The lack of investment capital for social enterprises holds back the growth of this blossoming sector.
As much as social enterprises would like to set themselves apart from the giving model of traditional philanthropy, the lack of a pure profit motive when solving societal problems hampers the resourcing of new projects. In our organization, Belay Enterprises, we seek to create ventures that employ and job train individuals rebuilding lives from addiction, homelessness and prison. We are constantly uncovering great new potential projects that are only limited by our ability to fund their start-up. If a consistent social capital market were developed, it could greatly benefit our efforts. Unfortunately, that is easier said than done because social change doesn't easily pay investment dividends.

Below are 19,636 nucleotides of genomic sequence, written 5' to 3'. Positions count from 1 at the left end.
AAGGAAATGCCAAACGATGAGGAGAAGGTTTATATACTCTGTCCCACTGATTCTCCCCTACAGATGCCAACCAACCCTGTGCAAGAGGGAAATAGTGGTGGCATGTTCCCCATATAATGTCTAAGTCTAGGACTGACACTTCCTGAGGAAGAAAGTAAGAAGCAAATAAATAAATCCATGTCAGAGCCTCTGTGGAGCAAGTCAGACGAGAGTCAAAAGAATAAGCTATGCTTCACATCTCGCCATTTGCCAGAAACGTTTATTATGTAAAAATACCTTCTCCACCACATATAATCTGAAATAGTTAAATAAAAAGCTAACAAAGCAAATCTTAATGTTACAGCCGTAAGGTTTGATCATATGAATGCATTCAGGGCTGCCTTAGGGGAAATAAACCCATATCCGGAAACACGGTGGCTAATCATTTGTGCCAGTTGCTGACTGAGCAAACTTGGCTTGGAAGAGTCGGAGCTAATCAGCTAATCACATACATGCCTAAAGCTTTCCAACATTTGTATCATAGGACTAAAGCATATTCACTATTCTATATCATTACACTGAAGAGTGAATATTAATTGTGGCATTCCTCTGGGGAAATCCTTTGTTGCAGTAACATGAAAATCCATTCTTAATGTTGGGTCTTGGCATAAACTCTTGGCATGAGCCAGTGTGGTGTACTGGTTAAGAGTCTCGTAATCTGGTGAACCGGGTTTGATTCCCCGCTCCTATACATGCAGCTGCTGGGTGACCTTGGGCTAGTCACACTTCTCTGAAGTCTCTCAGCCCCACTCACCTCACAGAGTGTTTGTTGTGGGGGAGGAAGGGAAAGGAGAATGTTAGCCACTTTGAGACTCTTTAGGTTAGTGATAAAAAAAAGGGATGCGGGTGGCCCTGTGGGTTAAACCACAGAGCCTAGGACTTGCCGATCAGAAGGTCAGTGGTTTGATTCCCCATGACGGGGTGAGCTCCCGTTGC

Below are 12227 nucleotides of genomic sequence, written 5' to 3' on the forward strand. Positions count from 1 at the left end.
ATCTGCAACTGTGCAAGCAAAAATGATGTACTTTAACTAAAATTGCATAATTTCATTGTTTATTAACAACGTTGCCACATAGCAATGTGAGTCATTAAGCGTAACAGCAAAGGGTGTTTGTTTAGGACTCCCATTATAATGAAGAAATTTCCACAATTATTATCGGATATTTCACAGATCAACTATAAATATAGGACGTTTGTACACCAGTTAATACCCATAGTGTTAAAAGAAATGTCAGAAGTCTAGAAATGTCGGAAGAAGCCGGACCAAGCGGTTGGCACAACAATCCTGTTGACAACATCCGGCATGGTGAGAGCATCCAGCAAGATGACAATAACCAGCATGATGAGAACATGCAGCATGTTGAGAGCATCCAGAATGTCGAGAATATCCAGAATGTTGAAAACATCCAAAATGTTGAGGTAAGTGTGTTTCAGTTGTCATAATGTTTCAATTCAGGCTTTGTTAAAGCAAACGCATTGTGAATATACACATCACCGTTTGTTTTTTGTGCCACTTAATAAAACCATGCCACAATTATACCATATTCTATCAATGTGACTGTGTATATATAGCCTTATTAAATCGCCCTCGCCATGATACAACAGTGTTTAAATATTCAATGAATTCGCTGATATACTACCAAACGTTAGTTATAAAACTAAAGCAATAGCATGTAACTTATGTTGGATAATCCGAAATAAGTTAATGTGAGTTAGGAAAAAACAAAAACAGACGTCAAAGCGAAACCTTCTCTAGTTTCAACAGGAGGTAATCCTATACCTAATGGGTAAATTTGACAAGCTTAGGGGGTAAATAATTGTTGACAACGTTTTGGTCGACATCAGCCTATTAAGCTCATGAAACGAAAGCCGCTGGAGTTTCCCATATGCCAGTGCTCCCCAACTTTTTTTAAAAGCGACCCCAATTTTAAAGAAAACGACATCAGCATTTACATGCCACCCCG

So it's with great interest that I am watching the development of social impact funds by investment banks like Goldman Sachs and Morgan Stanley. They are built on the assumption that if investments are made in projects that seek to reduce recidivism or increase child education outcomes, they will pay off in the long run by reductions in societal costs from negative outcomes. There is a great article in the Washington Post that explores the growth of these "pay for success" social impact bonds.
I hope these innovative programs will continue to grow and quickly be adapted to include organic grassroots community organizations.